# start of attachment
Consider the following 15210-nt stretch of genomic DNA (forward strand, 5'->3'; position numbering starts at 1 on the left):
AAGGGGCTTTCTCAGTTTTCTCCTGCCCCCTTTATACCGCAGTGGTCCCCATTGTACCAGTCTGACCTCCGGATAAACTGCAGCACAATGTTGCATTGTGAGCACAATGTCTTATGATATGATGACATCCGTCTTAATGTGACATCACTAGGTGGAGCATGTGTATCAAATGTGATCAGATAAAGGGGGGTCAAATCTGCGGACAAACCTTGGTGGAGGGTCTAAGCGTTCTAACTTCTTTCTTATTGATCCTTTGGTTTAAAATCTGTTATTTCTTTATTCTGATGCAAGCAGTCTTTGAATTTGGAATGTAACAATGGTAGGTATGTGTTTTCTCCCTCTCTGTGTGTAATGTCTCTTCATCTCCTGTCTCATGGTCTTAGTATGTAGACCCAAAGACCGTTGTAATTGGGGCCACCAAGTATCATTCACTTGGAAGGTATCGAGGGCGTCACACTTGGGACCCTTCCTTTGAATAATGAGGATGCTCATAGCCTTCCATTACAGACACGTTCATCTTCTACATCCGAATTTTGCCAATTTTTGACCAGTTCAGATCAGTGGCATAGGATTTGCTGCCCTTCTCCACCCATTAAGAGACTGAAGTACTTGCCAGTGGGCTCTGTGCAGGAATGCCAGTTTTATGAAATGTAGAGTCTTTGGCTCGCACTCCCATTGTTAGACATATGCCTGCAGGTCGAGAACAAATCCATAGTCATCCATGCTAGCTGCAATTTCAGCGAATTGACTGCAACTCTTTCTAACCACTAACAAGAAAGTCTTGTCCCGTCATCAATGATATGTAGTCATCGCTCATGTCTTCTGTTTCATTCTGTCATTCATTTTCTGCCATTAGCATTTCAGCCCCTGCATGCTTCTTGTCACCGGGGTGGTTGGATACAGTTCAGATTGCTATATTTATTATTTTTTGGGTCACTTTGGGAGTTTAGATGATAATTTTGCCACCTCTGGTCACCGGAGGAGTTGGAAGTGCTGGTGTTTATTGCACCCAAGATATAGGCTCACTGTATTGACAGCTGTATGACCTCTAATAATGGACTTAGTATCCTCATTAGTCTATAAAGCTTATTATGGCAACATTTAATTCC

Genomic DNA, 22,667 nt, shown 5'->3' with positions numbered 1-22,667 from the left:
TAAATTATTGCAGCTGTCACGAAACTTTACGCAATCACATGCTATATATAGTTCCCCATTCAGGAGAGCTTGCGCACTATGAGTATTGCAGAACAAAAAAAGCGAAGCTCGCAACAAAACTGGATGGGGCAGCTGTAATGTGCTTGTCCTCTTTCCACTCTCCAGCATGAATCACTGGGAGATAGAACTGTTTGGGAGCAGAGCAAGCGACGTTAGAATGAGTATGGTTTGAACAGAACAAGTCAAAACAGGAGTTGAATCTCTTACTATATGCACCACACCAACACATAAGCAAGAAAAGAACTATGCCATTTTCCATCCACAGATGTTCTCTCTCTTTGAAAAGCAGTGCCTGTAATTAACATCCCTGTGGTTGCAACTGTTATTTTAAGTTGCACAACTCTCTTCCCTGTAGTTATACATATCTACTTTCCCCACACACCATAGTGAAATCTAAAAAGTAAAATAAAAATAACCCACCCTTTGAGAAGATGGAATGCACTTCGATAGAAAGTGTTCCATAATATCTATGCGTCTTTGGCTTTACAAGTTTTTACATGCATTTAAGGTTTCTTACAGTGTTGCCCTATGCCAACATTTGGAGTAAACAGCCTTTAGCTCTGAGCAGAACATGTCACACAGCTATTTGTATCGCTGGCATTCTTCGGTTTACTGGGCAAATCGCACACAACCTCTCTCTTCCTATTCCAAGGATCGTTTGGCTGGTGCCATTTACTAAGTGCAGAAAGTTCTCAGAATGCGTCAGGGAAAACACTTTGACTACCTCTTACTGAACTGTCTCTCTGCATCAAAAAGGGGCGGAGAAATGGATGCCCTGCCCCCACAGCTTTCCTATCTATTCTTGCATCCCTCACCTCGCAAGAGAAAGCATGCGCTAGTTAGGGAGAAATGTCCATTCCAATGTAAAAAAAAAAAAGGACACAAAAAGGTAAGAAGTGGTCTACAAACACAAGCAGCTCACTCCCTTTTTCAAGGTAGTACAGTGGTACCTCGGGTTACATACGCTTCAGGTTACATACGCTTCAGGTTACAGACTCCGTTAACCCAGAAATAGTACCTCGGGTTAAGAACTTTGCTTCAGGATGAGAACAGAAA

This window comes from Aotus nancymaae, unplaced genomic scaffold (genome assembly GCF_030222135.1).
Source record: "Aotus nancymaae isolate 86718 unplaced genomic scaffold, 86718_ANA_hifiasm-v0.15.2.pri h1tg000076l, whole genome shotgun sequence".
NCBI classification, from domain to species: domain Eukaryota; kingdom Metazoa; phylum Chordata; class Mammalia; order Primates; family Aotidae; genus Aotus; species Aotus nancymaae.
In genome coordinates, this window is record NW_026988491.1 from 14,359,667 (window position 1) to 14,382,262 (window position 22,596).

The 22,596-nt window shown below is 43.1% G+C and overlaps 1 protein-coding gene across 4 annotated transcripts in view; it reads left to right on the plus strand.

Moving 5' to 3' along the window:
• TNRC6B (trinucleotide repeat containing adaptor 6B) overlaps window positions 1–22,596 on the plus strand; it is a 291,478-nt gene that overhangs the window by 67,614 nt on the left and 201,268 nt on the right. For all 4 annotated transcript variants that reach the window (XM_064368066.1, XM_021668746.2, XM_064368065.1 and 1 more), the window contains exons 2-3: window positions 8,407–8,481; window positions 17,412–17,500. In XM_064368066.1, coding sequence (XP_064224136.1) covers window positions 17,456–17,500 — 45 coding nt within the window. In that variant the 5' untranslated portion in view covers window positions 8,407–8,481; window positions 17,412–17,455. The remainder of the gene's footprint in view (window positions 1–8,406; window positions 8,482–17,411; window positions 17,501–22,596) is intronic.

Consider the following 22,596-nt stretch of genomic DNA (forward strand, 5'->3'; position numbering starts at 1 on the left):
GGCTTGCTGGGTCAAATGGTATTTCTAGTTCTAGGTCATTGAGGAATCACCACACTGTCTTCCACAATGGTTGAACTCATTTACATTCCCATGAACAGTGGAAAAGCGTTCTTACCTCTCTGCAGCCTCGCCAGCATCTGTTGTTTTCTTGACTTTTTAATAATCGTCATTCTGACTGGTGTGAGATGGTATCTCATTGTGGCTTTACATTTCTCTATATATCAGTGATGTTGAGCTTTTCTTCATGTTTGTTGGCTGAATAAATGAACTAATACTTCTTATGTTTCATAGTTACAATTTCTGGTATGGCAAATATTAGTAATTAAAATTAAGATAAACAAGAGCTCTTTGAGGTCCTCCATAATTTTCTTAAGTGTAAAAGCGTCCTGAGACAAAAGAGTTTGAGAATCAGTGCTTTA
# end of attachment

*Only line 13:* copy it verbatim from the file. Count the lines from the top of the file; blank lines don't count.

GGCTTGCTGGGTCAAATGGTATTTCTAGTTCTAGGTCATTGAGGAATCACCACACTGTCTTCCACAATGGTTGAACTCATTTACATTCCCATGAACAGTGGAAAAGCGTTCTTACCTCTCTGCAGCCTCGCCAGCATCTGTTGTTTTCTTGACTTTTTAATAATCGTCATTCTGACTGGTGTGAGATGGTATCTCATTGTGGCTTTACATTTCTCTATATATCAGTGATGTTGAGCTTTTCTTCATGTTTGTTGGCTGAATAAATGAACTAATACTTCTTATGTTTCATAGTTACAATTTCTGGTATGGCAAATATTAGTAATTAAAATTAAGATAAACAAGAGCTCTTTGAGGTCCTCCATAATTTTCTTAAGTGTAAAAGCGTCCTGAGACAAAAGAGTTTGAGAATCAGTGCTTTA